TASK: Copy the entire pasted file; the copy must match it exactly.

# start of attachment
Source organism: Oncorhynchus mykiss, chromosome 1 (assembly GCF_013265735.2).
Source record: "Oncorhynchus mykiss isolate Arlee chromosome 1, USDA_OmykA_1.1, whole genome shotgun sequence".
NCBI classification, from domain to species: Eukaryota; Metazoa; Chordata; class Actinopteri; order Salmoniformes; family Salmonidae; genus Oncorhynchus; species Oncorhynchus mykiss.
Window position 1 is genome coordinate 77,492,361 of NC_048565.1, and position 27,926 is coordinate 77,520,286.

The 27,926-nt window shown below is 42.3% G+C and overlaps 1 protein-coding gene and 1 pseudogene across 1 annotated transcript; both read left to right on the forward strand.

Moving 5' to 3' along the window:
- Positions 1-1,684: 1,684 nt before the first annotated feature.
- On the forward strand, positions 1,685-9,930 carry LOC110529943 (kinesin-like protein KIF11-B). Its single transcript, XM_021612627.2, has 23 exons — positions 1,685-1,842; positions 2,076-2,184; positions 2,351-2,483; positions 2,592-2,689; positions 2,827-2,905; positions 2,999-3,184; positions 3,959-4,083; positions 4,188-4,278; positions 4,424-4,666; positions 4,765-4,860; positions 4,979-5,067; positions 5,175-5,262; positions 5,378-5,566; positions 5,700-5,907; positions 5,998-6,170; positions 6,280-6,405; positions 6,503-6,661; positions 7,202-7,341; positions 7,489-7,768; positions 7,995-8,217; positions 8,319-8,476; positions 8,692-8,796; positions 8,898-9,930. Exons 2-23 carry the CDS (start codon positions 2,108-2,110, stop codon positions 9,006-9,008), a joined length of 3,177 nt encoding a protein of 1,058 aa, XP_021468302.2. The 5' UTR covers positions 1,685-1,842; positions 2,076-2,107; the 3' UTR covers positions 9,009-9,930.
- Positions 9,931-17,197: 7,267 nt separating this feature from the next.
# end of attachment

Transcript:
Source organism: Oncorhynchus mykiss, chromosome 1 (assembly GCF_013265735.2).
Source record: "Oncorhynchus mykiss isolate Arlee chromosome 1, USDA_OmykA_1.1, whole genome shotgun sequence".
NCBI classification, from domain to species: Eukaryota; Metazoa; Chordata; class Actinopteri; order Salmoniformes; family Salmonidae; genus Oncorhynchus; species Oncorhynchus mykiss.
Window position 1 is genome coordinate 77,492,361 of NC_048565.1, and position 27,926 is coordinate 77,520,286.

The 27,926-nt window shown below is 42.3% G+C and overlaps 1 protein-coding gene and 1 pseudogene across 1 annotated transcript; both read left to right on the forward strand.

Moving 5' to 3' along the window:
- Positions 1-1,684: 1,684 nt before the first annotated feature.
- On the forward strand, positions 1,685-9,930 carry LOC110529943 (kinesin-like protein KIF11-B). Its single transcript, XM_021612627.2, has 23 exons — positions 1,685-1,842; positions 2,076-2,184; positions 2,351-2,483; positions 2,592-2,689; positions 2,827-2,905; positions 2,999-3,184; positions 3,959-4,083; positions 4,188-4,278; positions 4,424-4,666; positions 4,765-4,860; positions 4,979-5,067; positions 5,175-5,262; positions 5,378-5,566; positions 5,700-5,907; positions 5,998-6,170; positions 6,280-6,405; positions 6,503-6,661; positions 7,202-7,341; positions 7,489-7,768; positions 7,995-8,217; positions 8,319-8,476; positions 8,692-8,796; positions 8,898-9,930. Exons 2-23 carry the CDS (start codon positions 2,108-2,110, stop codon positions 9,006-9,008), a joined length of 3,177 nt encoding a protein of 1,058 aa, XP_021468302.2. The 5' UTR covers positions 1,685-1,842; positions 2,076-2,107; the 3' UTR covers positions 9,009-9,930.
- Positions 9,931-17,197: 7,267 nt separating this feature from the next.